These anecdotal reports are consistent with a pre-tragedy survey of manufacturers in Minnesota, Montana and South Dakota. The survey found that the financial performance of district manufacturers slumped in the first half of the year, and respondents generally believed second-half profits would remain down or stay the same. See summary results below.

Respondents noted poor conditions across most ag sectors, but not a single respondent attributed any of the existing conditions to the tragedy; several said some sectors have even rebounded, if only slightly. This theme also mirrors results from the Minneapolis Fed's third quarter survey on agricultural credit conditions, which was conducted in August. This survey showed farmers in the district had poor net income and low capital spending and machinery loans.

Respondents in the tourism business relayed a mixed bag of impact. One Montana tourism business owner said, "We depend on airlines for 15 percent of our winter business so we are watching the airline sector very carefully for the next 30 to 60 days."

But given the district's relative isolation from the events in New York and Washington, D.C., several other tourism respondents said concerns over airline security could translate positively for their business. "Tourism in the Dakotas is most dependent on the 'rubber tire' market," said a South Dakota hotel executive. "How people relate to airlines, security checks, etc. over the next year is very important. Will they tend to take more regional driving vacations? [That] would help us. If airlines discount [air fares] again, our visitors will decline."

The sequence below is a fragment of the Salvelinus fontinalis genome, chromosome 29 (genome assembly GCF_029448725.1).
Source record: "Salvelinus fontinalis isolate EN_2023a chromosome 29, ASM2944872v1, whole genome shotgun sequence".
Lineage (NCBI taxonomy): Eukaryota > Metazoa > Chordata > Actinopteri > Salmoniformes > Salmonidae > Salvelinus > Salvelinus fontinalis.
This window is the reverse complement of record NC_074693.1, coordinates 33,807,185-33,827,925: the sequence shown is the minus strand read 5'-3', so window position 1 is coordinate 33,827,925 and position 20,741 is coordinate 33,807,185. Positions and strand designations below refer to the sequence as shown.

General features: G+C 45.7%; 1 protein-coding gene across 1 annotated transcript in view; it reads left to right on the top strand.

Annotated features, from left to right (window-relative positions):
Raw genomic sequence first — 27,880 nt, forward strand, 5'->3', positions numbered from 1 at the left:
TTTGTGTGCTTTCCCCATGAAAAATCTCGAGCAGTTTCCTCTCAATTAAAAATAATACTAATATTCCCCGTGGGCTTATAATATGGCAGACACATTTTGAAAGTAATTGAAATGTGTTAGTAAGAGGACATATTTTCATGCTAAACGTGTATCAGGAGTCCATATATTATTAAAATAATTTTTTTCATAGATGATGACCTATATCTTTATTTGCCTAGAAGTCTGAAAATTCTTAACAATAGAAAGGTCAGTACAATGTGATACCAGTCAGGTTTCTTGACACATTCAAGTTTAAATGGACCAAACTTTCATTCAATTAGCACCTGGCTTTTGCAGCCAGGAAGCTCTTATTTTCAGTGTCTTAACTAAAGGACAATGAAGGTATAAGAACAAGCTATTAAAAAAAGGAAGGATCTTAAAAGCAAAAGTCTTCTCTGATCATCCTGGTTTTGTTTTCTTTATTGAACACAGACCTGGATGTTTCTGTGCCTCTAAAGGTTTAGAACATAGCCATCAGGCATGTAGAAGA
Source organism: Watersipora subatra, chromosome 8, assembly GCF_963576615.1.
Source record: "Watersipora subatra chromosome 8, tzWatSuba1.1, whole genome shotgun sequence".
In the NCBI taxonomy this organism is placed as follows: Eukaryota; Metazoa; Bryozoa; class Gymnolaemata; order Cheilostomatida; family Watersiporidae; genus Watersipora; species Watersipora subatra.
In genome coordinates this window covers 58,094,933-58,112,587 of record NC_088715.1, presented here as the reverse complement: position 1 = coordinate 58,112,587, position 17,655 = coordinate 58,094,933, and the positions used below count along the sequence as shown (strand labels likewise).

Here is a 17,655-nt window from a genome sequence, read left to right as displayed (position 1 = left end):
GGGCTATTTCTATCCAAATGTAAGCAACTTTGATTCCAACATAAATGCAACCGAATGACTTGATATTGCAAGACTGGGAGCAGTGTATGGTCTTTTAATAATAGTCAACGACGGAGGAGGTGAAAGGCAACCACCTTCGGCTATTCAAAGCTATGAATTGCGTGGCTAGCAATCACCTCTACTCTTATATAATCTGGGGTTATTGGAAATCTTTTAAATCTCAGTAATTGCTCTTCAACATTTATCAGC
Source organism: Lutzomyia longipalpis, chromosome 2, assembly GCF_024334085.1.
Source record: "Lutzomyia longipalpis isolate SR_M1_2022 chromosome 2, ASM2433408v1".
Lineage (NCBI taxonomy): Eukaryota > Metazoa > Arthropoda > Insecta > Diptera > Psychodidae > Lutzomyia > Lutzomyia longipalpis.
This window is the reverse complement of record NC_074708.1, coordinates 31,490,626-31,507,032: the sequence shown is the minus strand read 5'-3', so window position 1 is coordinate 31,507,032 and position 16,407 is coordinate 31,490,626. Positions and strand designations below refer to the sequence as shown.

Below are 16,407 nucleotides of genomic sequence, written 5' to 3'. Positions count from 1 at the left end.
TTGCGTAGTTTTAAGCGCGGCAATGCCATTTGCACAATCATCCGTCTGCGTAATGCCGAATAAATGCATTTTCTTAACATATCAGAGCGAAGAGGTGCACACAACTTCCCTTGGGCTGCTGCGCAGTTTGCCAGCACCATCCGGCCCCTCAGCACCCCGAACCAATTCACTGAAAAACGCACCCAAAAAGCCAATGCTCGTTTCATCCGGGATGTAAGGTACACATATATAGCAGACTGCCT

A tourism business operator in northern Minnesota said, "So far people are still coming here, perhaps [because of] a short [car] trip rather than one by plane. Immediately after Sept. 11, people were here but spent less money." Another contact in northern Minnesota said, "Tourism may benefit or hold steady because of relative safety and distance."

Although several people said lower interest rates were helping to boost refinancing and some business investment, a number of others noted general uneasiness among consumers. One banker said there was "some caution on new purchases ... [and] less optimism for the short-term future."

A Minnesota poultry producer said a local bank in town reported that "consumers are responding more conservatively, building checking balances and reducing debt."

An equipment dealer in North Dakota: "Everyone is in a much more cautious frame of mind when making larger purchases."

Respondent remarks showed that some living in more rural, isolated regions have not yet been affected much, if at all. "We have not seen layoffs, at least not many in this part of central Dakota. It seems to many that the event of Sept. 11 eventually will result in more, not less, activity," said a South Dakota respondent.

Others reported few immediate impacts, but were expecting some as difficulties worked their way through the economy. A respondent from northern Minnesota: "Our community has not seen the effects of Sept. 11 economically yet, but as there are more layoffs in Duluth and the Minneapolis-St. Paul metropolitan area we expect to see some ripple effect of people spending less money."

A few also mentioned certain community assets that might help stave off the negative effects of the tragedy or the larger economic downturn. A Grand Forks, N.D., contact said that in times of recession "more students stay in school. On balance, the situation should have less of an effect than some other cities without a university. Our military base will help the economy also."